How old were you when you had your earliest memory? For me, it was my second birthday. I don’t remember all of it, but I can remember that my mother put me in an orange dress in anticipation of company coming over. The dress was nothing memorable until my mother produced a matching orange necklace that had come out of a cereal box.
“I saved this for you because I thought it would be pretty with your dress, ” she whispered to me, as she gave me a kiss on the cheek and placed it around my neck. I was so proud of my dress and matching plastic orange necklace.
Despite big events occurring later in that year including my first day of preschool and (apparently) a trip to Disneyworld, my next memory isn’t until a fair bit later. We were making birdfeeders in preschool with large pinecones, peanut butter (imagine doing this now!) and birdseed. Being a peanut butter fanatic, I tried to lick it out of the pinecone and was scolded by one of the teachers in front of all of my classmates. I was immensely embarrassed.
I always wonder what it was about those events that made it so that they stayed with me over 35 years later, while other big milestones (of which we have LOTS of photos) didn’t stick in my memory. Whenever I’m doing things with my kids, I’m always aware of the fact that my earliest memory was so early, and I often wonder if whatever we’re doing today will stick with them forever.
One of my daily rituals with my kids is that at bedtime, I sit between their beds on the floor in the dark and we talk about everything and nothing in general. I learn a lot about their little lives – whom they have crushes on, what their friends are eating (or not) for lunch, what big game they like to play on the playground, etc.
The other night we were sitting talking about when they were “little”. Most of the conversation was of me telling them about stuff we used to do when they were babies. Then my daughter decided to add her own memory to the conversation – it happened over a year ago on pajama day at school. I decided on a whim that I was going to pick them up early as a special treat. We walked to a little food shop at the train station next to school, picked out GIANT cupcakes, and sat on the bench on the train platform as we watched the trains go in/out of the station.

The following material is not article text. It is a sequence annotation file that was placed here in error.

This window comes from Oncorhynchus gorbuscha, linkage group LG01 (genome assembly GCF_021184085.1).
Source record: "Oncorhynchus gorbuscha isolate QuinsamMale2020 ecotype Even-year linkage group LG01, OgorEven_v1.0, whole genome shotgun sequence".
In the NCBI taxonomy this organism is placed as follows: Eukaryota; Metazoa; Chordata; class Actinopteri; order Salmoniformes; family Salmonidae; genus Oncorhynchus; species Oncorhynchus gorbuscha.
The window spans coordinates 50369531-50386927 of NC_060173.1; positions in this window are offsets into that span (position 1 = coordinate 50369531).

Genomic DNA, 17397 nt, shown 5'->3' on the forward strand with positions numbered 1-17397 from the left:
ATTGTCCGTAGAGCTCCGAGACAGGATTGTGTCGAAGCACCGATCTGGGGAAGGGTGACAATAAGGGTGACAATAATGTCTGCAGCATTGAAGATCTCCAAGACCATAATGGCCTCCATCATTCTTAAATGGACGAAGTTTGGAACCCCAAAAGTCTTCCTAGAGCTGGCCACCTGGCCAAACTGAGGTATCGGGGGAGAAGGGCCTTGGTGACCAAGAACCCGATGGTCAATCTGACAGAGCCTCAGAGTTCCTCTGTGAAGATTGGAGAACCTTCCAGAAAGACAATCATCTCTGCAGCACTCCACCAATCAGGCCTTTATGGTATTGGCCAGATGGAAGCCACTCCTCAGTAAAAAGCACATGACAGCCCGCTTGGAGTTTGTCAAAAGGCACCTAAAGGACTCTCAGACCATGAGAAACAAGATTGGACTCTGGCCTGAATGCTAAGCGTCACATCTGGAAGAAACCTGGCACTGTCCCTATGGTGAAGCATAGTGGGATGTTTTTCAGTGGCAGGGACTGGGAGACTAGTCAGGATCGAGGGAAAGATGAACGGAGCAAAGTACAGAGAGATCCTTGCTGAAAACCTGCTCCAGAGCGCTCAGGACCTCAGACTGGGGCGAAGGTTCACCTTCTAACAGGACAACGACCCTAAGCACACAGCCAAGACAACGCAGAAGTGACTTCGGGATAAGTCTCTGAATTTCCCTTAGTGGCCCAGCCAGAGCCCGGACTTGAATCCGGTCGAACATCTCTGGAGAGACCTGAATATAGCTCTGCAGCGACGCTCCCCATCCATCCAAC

“I had a vanilla cupcake with chocolate on top. It had funny eyes and a big nose…” she giggled to herself (it was a cupcake that was made to look like a goofy monster).
My son thought for a second and then said, “Mommy…remember when you drew a happy face with hearts and put it in my lunchbox?”
“You remember that, Bubba??”
“Yes. It was the first day that I used my Thomas [the Train] lunchbox, and you told me you were happy because I was a big boy.”
My son’s memory is of their first day of preschool – they were only 2.5 years old, and I made a “love note” and put it into their lunchboxes. This would be the first time that they’d be opening their lunchboxes by themselves (as opposed to a daycare teacher helping them) and I wanted them to know how proud I was of them for being brave, big PRESCHOOL kids.
I’ve realized that making memories is not about doing big things like going to theme parks or events, or about giving birthday or Christmas presents – it’s about doing the little things that appeal to their emotions and make them understand how important they are to you. In the end, these memories are made up of the moments that really count…and I really hope that these are the memories that will stick with them forever.